Friday, November 11, 2016

Life in Trump Nation

Taking time off from this blog, which has petered out slowly over the course of this over-blogged election season, to try a new blog about reactions to and results of the election itself. Visit it here:

Monday, October 31, 2016

Addressing the Extremes

Yesterday, from two politically astute pals, I received separate messages that, taken together, represent the extremes of my left-leaning friends. One, who manned the barricades in Paris in '68 and lost his job in publishing when he tried to unionize workers, wrote that he was very much enjoying canvassing in PA every weekend and was surprised and impressed by the organized passion of the 20-somethings leading the way. The other, who has maintained a daily FB post on presidential politics that has been intelligent, educational, and increasingly bleak, announced that he's leaving the Democratic Party and becoming a Green.

I have written amazingly little about the 2016 election, mostly because what the hell is there to say that isn't being said and spread, People's Mic-fashion, at lightning speed across the planet? I have been unsurprised at the fact that *gasp* there is racism in the world and that *gasp* Donald Trump is a con man. Even the appalling coverage by the media hasn't shocked me, because I've read On Bended Knee and Manufacturing Consent and haven't had much hope that things would get better with the addition of social media.

What's really astonished me has been the tendency of some on the left to spout Breitbartisms (and worse) unironically and to collude in the logical fallacy that equalizes evil on both sides. Some of the dumbass stuff I've read this week (friends of friends, and not people I know, thank God) includes that Trump and Clinton are longtime friends who conspired to have Trump win so that Clinton could easily take the presidency and that Bernie was bought out by friends of the Clintons.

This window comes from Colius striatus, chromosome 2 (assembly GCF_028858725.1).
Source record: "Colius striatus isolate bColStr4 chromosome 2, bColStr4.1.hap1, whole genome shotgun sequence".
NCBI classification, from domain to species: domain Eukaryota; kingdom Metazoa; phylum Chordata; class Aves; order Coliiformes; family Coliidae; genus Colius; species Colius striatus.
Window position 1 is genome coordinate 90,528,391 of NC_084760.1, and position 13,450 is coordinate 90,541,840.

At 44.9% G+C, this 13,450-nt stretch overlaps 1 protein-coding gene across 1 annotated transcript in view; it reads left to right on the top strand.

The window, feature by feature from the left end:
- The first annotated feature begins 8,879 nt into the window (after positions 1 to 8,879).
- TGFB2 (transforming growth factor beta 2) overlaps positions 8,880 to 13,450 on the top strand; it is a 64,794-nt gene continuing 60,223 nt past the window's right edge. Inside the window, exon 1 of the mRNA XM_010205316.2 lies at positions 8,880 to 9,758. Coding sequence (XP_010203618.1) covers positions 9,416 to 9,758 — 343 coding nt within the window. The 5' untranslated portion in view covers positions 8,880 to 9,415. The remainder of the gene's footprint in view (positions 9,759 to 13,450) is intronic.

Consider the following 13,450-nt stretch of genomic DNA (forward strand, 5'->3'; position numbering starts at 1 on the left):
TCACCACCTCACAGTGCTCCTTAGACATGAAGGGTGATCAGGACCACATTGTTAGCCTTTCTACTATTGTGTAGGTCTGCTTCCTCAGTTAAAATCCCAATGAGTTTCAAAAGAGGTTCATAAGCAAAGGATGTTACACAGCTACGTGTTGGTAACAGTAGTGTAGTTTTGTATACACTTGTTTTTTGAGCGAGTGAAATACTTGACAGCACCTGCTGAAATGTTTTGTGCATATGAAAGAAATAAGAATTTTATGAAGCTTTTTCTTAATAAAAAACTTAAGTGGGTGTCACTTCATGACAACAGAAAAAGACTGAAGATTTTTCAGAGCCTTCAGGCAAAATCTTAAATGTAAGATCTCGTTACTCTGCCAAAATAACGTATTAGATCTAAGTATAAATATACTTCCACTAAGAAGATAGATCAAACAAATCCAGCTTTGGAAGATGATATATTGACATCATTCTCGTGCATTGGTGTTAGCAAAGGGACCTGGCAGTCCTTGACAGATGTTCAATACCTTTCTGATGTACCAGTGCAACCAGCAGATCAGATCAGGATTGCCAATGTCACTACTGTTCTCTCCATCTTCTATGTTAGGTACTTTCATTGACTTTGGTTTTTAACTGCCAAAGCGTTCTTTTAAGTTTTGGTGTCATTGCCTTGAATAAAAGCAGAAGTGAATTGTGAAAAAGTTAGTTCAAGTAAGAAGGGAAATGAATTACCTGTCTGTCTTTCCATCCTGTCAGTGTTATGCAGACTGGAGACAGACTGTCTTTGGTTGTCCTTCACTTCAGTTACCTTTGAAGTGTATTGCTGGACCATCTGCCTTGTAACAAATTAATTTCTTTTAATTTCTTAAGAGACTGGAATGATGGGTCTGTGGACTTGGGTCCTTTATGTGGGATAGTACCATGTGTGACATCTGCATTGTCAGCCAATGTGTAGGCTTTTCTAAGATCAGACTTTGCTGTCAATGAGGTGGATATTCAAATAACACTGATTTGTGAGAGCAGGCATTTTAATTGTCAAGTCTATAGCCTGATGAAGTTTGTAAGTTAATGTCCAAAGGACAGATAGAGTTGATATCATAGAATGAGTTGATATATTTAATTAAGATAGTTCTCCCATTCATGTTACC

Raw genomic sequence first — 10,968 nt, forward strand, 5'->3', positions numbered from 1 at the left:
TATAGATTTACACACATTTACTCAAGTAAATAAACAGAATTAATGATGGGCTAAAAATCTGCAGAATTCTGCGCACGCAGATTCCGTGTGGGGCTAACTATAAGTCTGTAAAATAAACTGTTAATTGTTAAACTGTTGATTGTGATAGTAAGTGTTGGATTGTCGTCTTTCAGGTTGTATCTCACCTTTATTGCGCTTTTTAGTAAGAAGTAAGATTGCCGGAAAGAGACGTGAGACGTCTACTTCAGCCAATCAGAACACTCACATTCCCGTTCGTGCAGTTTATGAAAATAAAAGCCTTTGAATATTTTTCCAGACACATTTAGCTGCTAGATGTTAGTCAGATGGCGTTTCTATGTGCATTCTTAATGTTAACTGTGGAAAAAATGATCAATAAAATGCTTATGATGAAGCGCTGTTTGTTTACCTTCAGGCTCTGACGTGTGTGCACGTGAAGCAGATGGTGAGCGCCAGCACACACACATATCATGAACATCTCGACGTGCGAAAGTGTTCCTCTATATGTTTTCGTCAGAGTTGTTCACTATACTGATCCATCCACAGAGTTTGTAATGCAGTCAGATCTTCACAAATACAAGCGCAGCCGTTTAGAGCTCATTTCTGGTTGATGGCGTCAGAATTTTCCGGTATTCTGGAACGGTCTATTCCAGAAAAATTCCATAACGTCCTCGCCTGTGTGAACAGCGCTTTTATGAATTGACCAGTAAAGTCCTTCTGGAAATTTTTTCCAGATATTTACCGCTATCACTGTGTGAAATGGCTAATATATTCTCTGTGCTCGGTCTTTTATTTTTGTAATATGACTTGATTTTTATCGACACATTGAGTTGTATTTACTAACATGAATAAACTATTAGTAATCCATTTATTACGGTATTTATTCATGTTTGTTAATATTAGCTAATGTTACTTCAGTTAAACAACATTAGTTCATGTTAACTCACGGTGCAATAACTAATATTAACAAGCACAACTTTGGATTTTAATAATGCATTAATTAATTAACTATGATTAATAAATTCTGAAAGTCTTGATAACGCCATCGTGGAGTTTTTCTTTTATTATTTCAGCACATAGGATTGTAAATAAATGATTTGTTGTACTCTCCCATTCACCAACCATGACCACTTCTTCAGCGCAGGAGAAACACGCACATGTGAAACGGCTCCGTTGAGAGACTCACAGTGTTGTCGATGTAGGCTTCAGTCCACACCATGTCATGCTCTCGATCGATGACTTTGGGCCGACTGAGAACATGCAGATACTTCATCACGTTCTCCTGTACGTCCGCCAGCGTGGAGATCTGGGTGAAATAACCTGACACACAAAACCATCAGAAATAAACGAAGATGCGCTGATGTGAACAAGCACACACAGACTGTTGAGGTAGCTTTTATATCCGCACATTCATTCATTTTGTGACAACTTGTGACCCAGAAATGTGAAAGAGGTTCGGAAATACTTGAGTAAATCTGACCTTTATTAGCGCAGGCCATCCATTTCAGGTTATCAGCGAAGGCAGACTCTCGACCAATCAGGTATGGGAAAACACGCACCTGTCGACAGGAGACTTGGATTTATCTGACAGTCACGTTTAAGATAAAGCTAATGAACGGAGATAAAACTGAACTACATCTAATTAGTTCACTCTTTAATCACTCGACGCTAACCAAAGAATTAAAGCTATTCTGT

Is Clinton the "establishment" candidate? Well, they both are, to be honest. I'm "establishment," too, despite having solar panels on my roof and working out of my home for 30 years. I know that for sure, because I know that if anything goes wrong with me, I can pick up the phone and call a doctor, a lawyer, my town supervisor, a manager at NYSEG, my assemblyperson, and so on up the line. I may not be in a position of power, but I am connected to and comfortable with those who are. And you know what? Based on your upbringing, schooling, and life choices, so are most of you. That's privilege.

I cannot tolerate people who are apologists for Trump rally racists, who lib-splain away those people's homophobic rants by suggesting that trade agreements broke them. No, they are racist homophobes. Yes, corporate America sold them down the river, their unions cravenly abandoned them, and people have lied to them for 30 years that their jobs are returning and not being handed over to robots. But they are still dangerously uninformed racist assholes. Sexist, too, whatever their gender.

Hillary Clinton wasn't my first choice; I voted for Bernie in the primary, as I always vote my heart in a primary. I don't like her foreign policy, and I don't like her stance on fracking. I don't like her careful parsing or her penchant for secrecy; the only concern at all that I have about her server is that it represents an end-run around FOIA. Bill Clinton was about my eighth choice in 1992. That's the way it goes. None of us loves incremental change, but with the exception of important Court cases, historically in the U.S., big changes have come about through power grabs by the executive, and I'm not sure that's something to be admired.

Our local Democratic Party signed up nearly 5,000 new voters this year; I know, because I had the letters to new voters printed up. Around half of those (I assume, based on their timing) were Blanks and Greens and Working Families voters signing up to vote for Bernie in the Democratic primary, but half happened post-primary. Without talking to each of them, I don't know why they made their choices—but it's interesting.

I am a woman of Jewish heritage who is raising a woman of Jewish heritage. In our family, meaning those who might join us for a holiday meal or funeral, we have Asian immigrants, Latinos, and African-Americans. Catholics, too. I have no problem with people's leaving the Democratic Party, which like all organizations of a certain size and age, is rusty, unwieldy, and as hard to turn as the Titanic. But in this year of Trump, I would posit that voting for a third-party candidate is the epitome of white [male] privilege.

Saturday, September 17, 2016

Reading List

"We are a country that imagines itself as democratic, and yet the majority has never cared much for equality."

So smart. Real history, but very readable. It upended many things I thought I knew, plus it could not be more relevant.

Friday, September 9, 2016

Remember That Thing You Voted For?